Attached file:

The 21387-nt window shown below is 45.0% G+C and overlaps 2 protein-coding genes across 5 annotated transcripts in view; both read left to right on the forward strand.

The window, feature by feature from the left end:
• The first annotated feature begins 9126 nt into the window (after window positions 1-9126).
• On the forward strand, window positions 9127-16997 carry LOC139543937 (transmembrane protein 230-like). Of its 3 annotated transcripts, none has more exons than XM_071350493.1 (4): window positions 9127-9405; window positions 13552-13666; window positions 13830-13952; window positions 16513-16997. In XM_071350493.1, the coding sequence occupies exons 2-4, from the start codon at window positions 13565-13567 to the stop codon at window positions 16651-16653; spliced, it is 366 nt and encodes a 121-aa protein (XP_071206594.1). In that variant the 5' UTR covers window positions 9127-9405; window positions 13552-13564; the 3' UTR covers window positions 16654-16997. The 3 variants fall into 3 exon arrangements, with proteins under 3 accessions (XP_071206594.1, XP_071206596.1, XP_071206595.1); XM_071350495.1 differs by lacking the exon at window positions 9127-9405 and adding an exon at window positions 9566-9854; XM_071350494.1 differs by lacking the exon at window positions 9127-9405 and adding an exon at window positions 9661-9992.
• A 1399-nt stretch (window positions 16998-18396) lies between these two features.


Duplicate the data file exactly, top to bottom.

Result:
The 21387-nt window shown below is 45.0% G+C and overlaps 2 protein-coding genes across 5 annotated transcripts in view; both read left to right on the forward strand.

The window, feature by feature from the left end:
• The first annotated feature begins 9126 nt into the window (after window positions 1-9126).
• On the forward strand, window positions 9127-16997 carry LOC139543937 (transmembrane protein 230-like). Of its 3 annotated transcripts, none has more exons than XM_071350493.1 (4): window positions 9127-9405; window positions 13552-13666; window positions 13830-13952; window positions 16513-16997. In XM_071350493.1, the coding sequence occupies exons 2-4, from the start codon at window positions 13565-13567 to the stop codon at window positions 16651-16653; spliced, it is 366 nt and encodes a 121-aa protein (XP_071206594.1). In that variant the 5' UTR covers window positions 9127-9405; window positions 13552-13564; the 3' UTR covers window positions 16654-16997. The 3 variants fall into 3 exon arrangements, with proteins under 3 accessions (XP_071206594.1, XP_071206596.1, XP_071206595.1); XM_071350495.1 differs by lacking the exon at window positions 9127-9405 and adding an exon at window positions 9566-9854; XM_071350494.1 differs by lacking the exon at window positions 9127-9405 and adding an exon at window positions 9661-9992.
• A 1399-nt stretch (window positions 16998-18396) lies between these two features.